So what did God do? He allowed Satan to put a thorn in Paul’s flesh. Or in today’s terms, He allowed the enemy to give Paul a kryptonite – a serious weakness. Why? I believe it was to put Paul in a position where he couldn’t do it in his own strength but only by relying on God.
It all sounds a bit counter-intuitive by our human understanding. I mean, if one human did something like that to another human, it would be considerably wrong. On so many levels. But we’re talking about God Almighty here, the Creator of the heavens and earth! The way He works rarely makes sense by our limited human thinking.
Think of it this way – Paul’s mission, his purpose, was to preach the Gospel. To lead people to Jesus. Now, if he shared his earth-shaking revelations and took all the credit for himself, where would that have led? To followers of Paul rather than followers of Jesus Christ. Paul’s weakness, the thorn in his flesh (whatever it was), kept him on mission – giving all the glory to God.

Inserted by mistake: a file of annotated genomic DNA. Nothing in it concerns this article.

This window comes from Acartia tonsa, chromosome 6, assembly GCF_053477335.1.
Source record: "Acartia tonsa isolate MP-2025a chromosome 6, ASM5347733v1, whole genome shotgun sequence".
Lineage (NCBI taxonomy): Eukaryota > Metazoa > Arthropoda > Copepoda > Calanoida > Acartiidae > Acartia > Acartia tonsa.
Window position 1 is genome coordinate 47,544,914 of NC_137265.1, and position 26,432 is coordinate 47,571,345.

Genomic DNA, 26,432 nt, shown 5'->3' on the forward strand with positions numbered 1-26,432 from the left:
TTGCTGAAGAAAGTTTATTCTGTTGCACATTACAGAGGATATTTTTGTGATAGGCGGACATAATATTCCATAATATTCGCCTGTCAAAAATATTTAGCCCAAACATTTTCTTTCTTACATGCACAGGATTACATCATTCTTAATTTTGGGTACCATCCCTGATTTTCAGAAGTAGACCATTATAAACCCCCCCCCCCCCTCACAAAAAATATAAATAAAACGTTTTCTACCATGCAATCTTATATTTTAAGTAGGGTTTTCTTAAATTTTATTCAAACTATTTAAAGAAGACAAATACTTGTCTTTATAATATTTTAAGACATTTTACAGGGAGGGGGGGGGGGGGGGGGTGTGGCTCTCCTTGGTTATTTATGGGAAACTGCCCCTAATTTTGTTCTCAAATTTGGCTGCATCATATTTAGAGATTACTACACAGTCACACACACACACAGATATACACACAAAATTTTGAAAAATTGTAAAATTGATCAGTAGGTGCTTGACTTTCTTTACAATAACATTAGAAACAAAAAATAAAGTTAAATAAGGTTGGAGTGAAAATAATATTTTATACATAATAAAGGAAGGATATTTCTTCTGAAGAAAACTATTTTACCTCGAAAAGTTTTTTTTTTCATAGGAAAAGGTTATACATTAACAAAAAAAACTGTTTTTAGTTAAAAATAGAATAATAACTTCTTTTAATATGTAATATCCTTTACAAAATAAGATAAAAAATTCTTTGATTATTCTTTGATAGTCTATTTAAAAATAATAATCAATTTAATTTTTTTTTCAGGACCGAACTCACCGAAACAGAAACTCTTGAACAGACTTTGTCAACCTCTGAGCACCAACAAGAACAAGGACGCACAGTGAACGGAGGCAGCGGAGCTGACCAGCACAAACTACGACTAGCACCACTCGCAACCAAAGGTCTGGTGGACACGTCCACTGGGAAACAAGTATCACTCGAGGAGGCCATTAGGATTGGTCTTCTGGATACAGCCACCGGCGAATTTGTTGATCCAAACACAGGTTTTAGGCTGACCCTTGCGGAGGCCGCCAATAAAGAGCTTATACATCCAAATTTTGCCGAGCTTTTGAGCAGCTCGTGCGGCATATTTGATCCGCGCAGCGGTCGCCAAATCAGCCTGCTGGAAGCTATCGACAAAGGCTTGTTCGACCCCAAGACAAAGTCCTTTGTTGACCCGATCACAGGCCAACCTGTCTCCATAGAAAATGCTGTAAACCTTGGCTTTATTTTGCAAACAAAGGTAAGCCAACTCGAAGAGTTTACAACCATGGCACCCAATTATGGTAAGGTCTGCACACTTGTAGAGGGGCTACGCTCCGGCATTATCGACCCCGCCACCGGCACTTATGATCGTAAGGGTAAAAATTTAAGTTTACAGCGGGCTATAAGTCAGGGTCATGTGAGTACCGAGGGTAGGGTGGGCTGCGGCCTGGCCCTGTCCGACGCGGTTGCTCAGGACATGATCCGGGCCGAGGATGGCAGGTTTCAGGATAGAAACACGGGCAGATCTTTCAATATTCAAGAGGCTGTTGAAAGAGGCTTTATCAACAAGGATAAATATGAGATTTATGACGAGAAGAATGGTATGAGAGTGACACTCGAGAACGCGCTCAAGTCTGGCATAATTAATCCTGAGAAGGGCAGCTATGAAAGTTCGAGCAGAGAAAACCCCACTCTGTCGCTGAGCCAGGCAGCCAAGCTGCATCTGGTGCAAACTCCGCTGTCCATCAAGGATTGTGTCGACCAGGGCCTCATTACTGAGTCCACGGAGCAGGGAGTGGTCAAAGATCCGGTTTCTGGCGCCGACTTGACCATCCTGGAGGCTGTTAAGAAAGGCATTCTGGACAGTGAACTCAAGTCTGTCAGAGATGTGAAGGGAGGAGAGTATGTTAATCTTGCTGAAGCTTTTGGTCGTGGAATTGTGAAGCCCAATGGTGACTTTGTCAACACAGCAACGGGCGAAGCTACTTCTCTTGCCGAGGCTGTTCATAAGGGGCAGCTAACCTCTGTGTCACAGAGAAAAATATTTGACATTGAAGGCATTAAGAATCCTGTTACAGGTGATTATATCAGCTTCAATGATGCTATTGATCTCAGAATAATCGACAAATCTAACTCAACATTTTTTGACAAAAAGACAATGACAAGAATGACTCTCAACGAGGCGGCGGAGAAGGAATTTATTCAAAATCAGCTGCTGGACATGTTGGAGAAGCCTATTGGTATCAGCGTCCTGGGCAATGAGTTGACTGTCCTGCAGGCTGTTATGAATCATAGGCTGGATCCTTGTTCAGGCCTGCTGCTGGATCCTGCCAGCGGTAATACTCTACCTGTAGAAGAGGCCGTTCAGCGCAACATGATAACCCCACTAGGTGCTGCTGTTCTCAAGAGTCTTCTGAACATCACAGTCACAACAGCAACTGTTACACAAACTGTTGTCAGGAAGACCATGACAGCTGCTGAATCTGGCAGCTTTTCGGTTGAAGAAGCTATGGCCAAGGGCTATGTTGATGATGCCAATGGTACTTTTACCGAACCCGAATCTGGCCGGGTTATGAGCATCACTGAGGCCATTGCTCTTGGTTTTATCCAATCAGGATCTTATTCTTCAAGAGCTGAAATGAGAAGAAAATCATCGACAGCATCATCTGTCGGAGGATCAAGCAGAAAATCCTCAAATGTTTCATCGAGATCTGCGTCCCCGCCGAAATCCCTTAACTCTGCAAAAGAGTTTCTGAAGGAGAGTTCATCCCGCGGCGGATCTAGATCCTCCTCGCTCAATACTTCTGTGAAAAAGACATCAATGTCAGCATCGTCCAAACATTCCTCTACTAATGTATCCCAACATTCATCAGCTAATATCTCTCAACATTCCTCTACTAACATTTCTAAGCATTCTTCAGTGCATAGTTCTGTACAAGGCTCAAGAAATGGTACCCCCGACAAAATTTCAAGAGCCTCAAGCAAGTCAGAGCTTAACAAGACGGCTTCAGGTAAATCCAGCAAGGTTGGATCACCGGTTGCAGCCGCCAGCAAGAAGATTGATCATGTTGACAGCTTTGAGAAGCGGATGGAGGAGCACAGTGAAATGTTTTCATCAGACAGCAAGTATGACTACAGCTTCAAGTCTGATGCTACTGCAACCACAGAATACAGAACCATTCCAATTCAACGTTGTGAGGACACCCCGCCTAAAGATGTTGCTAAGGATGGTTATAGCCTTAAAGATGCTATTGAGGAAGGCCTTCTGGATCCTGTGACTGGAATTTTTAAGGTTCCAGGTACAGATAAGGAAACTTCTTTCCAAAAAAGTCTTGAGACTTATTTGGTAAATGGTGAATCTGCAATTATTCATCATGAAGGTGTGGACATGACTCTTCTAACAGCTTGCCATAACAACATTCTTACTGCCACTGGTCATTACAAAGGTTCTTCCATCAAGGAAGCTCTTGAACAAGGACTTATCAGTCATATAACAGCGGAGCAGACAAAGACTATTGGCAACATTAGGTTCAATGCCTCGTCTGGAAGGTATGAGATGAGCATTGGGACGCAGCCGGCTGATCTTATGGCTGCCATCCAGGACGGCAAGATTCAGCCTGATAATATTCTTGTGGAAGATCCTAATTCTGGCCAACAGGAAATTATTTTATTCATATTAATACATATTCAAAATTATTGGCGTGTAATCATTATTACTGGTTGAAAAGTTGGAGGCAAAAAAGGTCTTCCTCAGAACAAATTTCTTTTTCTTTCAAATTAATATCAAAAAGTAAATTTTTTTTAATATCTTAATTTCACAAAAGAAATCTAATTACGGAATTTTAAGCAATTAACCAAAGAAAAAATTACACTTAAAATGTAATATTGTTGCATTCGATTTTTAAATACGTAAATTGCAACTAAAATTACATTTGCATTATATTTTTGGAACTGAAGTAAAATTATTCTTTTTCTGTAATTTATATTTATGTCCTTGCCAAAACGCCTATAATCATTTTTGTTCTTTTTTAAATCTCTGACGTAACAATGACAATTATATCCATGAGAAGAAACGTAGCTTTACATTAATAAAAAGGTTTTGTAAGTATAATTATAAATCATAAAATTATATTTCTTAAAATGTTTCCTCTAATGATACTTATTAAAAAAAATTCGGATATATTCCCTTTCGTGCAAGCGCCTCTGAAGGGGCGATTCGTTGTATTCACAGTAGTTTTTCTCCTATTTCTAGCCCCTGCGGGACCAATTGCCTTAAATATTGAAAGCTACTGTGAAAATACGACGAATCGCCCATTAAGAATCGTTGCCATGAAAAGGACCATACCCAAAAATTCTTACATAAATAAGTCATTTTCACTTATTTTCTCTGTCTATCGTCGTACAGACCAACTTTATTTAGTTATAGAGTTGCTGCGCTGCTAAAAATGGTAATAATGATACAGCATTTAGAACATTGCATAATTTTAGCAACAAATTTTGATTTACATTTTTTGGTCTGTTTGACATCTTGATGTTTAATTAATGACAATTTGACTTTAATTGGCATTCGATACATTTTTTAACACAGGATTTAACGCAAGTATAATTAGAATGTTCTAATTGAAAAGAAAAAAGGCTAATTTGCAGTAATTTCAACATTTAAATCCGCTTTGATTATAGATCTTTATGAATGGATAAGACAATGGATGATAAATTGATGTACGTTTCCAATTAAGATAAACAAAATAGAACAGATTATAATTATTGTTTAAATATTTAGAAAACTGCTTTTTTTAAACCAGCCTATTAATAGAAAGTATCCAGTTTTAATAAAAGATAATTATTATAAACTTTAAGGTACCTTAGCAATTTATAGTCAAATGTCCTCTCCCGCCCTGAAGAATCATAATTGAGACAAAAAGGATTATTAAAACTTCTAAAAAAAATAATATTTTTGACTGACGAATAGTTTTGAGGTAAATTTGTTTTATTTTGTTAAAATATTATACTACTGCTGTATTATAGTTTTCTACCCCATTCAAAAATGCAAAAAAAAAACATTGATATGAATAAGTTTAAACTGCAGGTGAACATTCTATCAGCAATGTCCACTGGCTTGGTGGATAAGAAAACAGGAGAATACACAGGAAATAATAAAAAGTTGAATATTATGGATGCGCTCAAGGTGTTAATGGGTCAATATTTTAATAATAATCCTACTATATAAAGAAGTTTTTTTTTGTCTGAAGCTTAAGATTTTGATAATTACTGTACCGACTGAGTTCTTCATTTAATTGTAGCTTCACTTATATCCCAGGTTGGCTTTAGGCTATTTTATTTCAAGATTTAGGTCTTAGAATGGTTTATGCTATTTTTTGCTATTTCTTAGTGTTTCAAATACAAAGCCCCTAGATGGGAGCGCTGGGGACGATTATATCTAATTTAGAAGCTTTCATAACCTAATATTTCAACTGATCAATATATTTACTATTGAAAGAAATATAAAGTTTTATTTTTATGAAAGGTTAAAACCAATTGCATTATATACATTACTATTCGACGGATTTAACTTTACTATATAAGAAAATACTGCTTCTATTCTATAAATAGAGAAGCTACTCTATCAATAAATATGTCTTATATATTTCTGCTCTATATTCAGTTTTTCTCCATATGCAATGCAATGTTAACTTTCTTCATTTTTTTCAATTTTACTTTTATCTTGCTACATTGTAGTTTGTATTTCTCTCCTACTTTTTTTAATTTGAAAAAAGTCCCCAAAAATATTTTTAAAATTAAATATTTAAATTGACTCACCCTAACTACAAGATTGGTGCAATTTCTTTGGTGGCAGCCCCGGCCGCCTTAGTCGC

Paul pleaded with God three times to remove the thorn in his flesh. Why didn’t God do it?
This one was a tough pill for me to swallow. I know what it feels like to experience pain, suffering and grief, continually begging God to take it away, only to wake up to it again each morning. It isn’t God’s will for us to suffer, so why doesn’t He relieve us of it at our first request? Doesn’t the bible tell us that our God is gracious and compassionate?
“The Lord is gracious and righteous; our God is full of compassion.” Psalm 116:5